VATICAN CITY — The 'deputy pope' will be summoned to testify before a Vatican court hearing a trial over the theft of confidential papal documents, the first time such a high-ranking official will appear at a public trial inside the city-state.
The lawyer for Francesca Chaouqui, a former public relations consultant for a Vatican reform commission, asked that Secretary of State Cardinal Pietro Parolin and two other high-ranking Vatican prelates appear before the court.
Parolin, who is sometimes known as the deputy pope, is second only to Pope Francis in the hierarchy of the Vatican, which governs the worldwide Roman Catholic Church.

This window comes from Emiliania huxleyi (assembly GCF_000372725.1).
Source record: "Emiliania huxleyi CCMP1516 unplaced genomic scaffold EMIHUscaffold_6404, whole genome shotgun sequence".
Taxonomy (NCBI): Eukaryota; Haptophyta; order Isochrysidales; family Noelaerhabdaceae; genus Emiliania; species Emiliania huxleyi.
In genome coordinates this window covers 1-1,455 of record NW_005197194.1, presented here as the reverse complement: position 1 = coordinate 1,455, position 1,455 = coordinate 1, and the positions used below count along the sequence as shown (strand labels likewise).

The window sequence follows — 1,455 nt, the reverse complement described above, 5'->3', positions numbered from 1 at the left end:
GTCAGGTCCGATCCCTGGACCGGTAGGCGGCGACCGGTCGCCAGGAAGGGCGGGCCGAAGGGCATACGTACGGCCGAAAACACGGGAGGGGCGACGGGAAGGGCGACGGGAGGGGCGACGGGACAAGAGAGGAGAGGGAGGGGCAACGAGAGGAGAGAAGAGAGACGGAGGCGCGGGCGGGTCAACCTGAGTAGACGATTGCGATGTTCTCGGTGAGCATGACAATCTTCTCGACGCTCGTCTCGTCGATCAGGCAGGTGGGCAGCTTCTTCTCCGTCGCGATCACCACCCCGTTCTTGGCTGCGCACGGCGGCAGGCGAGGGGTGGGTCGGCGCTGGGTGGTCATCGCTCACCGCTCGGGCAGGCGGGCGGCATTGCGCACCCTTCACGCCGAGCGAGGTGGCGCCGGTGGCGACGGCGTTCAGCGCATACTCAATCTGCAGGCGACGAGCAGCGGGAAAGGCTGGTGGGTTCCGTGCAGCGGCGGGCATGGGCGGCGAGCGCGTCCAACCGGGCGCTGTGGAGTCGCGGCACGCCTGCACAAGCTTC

Five people are on trial in the case, which centers on the publication last month of books based on leaked documents that depict a Vatican plagued by greed and graft and where the pope faces stiff resistance to his reform agenda.
The Vatican made it a crime to disclose official documents in 2013 after a separate leaks scandal, which the media dubbed "Vatileaks" and which preceded the resignation of Pope Benedict that year.
Chaouqui's lawyer suggested the three Vatican officials could serve as character witnesses for her client. Chaouqui and another key defendant, Spanish Monsignor Angel Lucio Vallejo Balda, were part of a now-defunct commission appointed by the pope to advise him on economic and bureaucratic reform.